As e-commerce continues to surge, retailers continue to try to navigate the brick-and-mortar space. In some cases, that means bullish expansion, while other strategies include liquidating the real estate.
Five Below heads West
While other teen retailers are shrinking—or even folding—value-priced Five Below is on a rapid growth path.That could have something to do with its concept: pricing is capped at $5.
The store recently opened nine new locations in California. The L.A. area shops will focus on the store’s signature trendy assortment, including branded and licensed merchandise spanning clothing, craft goods and room décor.
“To be successful you have got to offer value and you have got to offer a great store experience,” Joel Anderson, CEO of Five Below, told the Orange County Register.
In March, the company reported a 20 percent increase in net sales for FY16 to $1 billion from 832.0 million the previous year. Comparable store sales inched up by 2 percent. The retailer opened 85 stores in 2016 and plans to add 100 more in 2017.
The company operates 550 stores in 32 states and is headquartered in Philadelphia.
Macy’s to downsize in Chicago
Cost cutting to improve profitability is a common strategy in the retail landscape today. Another is leveraging real estate holdings to create liquidity.
For Macy’s that means selling part of its Chicago flagship, which it inherited with the purchase of Marshall Field’s, according to the Chicago Tribune. The department store is looking to offload the 8th through 14th floors of the building, which total approximately 650,000 square feet. The space, which is a Chicago institution, is currently used for special events, offices and storage.
“Macy’s is continuing to execute on our real estate strategy that is focused on creating value through monetization and, in some cases, redevelopment of our assets,” Macy’s spokesperson Andrea Schwartz told the paper. “We are still working on a plan for a downsized Macy’s State Street store, which we expect will result in a more vibrant and productive store.”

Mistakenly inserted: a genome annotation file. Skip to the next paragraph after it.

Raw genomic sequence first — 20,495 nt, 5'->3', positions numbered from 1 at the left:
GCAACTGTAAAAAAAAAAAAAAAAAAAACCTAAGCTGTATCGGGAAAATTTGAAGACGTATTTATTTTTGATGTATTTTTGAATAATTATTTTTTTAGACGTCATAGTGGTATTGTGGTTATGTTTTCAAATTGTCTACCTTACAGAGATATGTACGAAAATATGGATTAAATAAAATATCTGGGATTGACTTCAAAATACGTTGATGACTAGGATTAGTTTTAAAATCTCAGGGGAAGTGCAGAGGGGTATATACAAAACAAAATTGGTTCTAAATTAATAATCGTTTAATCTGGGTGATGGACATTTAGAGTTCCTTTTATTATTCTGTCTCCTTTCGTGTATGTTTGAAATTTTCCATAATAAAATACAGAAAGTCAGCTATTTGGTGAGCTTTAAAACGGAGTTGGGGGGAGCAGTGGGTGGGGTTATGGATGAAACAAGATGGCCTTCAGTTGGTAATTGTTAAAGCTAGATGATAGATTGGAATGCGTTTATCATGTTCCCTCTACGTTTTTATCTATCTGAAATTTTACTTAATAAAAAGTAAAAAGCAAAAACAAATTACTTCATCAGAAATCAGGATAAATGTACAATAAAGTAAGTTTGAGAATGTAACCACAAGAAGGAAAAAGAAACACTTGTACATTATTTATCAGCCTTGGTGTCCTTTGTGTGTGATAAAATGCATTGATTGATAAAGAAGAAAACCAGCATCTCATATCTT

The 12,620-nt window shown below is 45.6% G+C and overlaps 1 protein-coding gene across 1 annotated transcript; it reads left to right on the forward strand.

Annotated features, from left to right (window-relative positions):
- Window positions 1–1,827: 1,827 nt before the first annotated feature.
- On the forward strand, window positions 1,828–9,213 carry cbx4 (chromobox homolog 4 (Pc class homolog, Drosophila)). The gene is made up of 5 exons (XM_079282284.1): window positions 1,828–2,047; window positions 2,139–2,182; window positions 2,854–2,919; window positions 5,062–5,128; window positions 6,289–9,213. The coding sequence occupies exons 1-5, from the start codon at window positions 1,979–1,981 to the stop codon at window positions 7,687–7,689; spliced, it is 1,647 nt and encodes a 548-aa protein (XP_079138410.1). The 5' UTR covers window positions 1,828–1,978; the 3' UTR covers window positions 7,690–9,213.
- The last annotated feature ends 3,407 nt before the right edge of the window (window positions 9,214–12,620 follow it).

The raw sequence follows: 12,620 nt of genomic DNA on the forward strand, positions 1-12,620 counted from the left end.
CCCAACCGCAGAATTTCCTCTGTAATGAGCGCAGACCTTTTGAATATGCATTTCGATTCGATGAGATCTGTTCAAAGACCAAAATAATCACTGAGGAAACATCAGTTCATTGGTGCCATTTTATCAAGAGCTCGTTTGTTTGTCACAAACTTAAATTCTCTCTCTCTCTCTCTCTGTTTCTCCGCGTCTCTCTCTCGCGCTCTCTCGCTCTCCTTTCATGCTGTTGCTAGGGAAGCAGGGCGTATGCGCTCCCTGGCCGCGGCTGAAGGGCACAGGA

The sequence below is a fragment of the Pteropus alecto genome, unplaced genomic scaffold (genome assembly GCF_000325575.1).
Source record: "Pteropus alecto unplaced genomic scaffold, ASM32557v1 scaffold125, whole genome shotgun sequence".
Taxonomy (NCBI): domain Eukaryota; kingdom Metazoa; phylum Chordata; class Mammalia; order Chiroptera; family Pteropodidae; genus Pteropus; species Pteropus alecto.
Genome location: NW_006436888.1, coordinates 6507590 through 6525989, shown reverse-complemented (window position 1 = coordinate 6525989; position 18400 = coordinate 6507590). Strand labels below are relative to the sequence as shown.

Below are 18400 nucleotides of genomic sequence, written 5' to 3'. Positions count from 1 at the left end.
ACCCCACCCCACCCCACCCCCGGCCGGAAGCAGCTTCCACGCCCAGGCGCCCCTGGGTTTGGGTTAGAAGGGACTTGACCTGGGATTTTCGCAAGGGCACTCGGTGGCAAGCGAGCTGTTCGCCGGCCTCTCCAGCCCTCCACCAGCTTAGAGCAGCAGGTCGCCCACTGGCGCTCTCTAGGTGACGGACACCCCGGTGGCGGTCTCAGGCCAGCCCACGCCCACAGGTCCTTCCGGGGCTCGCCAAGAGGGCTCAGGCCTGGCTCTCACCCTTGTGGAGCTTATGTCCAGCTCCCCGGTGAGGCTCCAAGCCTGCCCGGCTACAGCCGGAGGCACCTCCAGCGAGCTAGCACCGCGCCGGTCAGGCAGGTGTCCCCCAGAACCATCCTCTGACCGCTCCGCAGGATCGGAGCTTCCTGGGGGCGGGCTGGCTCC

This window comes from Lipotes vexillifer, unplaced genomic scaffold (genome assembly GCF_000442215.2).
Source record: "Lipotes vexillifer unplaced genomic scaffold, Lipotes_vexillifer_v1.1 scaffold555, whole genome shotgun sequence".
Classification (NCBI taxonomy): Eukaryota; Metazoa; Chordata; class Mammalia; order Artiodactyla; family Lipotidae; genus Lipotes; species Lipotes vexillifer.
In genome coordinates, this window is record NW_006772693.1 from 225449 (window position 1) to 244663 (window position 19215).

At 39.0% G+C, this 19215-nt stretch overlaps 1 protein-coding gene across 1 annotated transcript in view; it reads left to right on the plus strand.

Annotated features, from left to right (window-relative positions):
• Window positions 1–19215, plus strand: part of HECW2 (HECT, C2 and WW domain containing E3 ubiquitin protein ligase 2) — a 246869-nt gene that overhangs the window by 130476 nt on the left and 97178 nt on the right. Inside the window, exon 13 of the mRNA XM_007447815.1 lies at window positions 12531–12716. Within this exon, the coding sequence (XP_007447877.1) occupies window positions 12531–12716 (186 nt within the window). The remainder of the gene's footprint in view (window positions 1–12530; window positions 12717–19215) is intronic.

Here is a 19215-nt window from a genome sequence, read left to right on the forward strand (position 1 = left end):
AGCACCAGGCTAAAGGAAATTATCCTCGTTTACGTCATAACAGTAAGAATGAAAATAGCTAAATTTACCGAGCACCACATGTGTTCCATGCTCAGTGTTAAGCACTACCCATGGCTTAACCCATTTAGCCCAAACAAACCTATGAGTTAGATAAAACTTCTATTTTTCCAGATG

Zalando plots brick & mortar move
E-commerce leader Zalando is considering opening physical stores. The locations would be situated in fashion capitals like London, Berlin and Paris, reports Reuters.
“We have proper fans in the metropolises who spend much time with us and order a lot,” co-chief executive Rubin Ritter is quoted as saying in the publication. “It could be interesting for them to also experience the brand offline.”
The retailer sells 1,500 brands, including international and local labels, fast fashion and private label for men, women and kids. Zalando operates in 15 European markets with assortments that cater to local tastes. The retailer attracts more than 160 million visitors a month, 68 percent of which via mobile in the fourth quarter of 2016.
The company’s preliminary report for the first quarter of 2017 estimates revenue increased by 22 percent to 24 percent to 971 million euros to 987 million euros ($1.04 billion to $1.06 billion). The company’s outlook for the full year puts revenue growth between 20 percent and 25 percent.
It’s also reported that Zalando is planning to offer 3-D printing capabilities to small to medium fashion brands.